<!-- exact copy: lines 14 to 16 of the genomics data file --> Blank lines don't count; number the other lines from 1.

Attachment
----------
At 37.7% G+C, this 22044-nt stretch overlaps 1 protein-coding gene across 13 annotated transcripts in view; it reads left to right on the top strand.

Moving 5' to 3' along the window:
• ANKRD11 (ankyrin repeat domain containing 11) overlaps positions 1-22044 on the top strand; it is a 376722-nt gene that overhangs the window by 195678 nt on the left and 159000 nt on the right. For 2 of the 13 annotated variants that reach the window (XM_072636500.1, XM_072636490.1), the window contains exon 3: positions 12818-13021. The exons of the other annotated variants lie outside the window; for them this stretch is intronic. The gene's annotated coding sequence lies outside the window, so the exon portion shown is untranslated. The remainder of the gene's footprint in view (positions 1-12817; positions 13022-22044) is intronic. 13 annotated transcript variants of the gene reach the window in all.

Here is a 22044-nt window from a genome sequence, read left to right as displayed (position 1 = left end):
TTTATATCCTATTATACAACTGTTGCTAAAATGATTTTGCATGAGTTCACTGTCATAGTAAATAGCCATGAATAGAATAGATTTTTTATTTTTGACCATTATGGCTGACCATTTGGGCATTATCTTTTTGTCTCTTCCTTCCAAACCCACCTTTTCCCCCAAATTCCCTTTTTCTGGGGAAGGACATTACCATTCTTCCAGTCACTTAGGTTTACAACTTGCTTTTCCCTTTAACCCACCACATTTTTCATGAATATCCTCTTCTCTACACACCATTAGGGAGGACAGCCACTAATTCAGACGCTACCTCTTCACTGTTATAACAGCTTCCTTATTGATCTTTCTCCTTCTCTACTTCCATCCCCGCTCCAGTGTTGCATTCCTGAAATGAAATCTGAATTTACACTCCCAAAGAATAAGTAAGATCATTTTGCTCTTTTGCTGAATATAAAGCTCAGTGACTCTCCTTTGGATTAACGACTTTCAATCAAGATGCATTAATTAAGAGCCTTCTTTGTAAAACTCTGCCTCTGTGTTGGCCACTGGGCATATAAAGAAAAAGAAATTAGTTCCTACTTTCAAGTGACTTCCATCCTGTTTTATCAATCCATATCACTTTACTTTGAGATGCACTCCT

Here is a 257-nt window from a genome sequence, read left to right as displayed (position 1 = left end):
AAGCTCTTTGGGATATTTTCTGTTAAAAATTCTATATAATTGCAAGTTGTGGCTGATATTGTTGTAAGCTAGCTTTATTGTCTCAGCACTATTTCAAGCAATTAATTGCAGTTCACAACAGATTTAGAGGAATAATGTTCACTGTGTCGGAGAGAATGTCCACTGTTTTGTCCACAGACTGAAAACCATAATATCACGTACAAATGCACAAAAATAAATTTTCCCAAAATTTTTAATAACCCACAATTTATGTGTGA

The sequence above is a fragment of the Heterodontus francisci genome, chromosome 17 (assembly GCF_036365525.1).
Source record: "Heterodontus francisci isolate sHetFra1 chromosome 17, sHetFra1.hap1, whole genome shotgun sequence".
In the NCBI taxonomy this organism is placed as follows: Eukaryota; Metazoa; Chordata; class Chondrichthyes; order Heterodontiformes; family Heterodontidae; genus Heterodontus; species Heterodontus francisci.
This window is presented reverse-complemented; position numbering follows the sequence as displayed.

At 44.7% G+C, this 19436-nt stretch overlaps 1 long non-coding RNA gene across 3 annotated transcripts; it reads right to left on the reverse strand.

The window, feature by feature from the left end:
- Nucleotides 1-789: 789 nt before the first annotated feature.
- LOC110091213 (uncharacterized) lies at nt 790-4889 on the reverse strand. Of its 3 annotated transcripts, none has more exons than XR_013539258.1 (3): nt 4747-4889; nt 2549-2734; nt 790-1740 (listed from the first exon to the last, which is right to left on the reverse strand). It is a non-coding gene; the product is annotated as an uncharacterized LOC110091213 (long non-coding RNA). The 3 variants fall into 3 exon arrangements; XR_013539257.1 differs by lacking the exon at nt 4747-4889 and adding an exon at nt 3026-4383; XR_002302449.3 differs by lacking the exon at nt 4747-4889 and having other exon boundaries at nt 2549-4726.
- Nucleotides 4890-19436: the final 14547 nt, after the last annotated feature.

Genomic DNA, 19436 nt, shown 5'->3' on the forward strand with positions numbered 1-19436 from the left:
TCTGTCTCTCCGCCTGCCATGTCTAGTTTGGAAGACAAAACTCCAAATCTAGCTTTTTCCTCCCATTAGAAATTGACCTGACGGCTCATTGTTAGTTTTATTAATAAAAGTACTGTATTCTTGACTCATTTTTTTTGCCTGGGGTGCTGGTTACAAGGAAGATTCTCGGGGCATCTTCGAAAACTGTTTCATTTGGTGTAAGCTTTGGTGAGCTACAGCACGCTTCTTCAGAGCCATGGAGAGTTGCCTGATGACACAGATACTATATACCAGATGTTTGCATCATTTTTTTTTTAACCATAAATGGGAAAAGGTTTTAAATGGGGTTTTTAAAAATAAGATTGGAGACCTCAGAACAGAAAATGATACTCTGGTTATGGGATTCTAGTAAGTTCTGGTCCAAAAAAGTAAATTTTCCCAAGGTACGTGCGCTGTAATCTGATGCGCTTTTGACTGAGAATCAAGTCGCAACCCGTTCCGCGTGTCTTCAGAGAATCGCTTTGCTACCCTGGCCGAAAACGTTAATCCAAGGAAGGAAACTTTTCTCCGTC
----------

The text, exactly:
- Nucleotides 1-789: 789 nt before the first annotated feature.
- LOC110091213 (uncharacterized) lies at nt 790-4889 on the reverse strand. Of its 3 annotated transcripts, none has more exons than XR_013539258.1 (3): nt 4747-4889; nt 2549-2734; nt 790-1740 (listed from the first exon to the last, which is right to left on the reverse strand). It is a non-coding gene; the product is annotated as an uncharacterized LOC110091213 (long non-coding RNA). The 3 variants fall into 3 exon arrangements; XR_013539257.1 differs by lacking the exon at nt 4747-4889 and adding an exon at nt 3026-4383; XR_002302449.3 differs by lacking the exon at nt 4747-4889 and having other exon boundaries at nt 2549-4726.
- Nucleotides 4890-19436: the final 14547 nt, after the last annotated feature.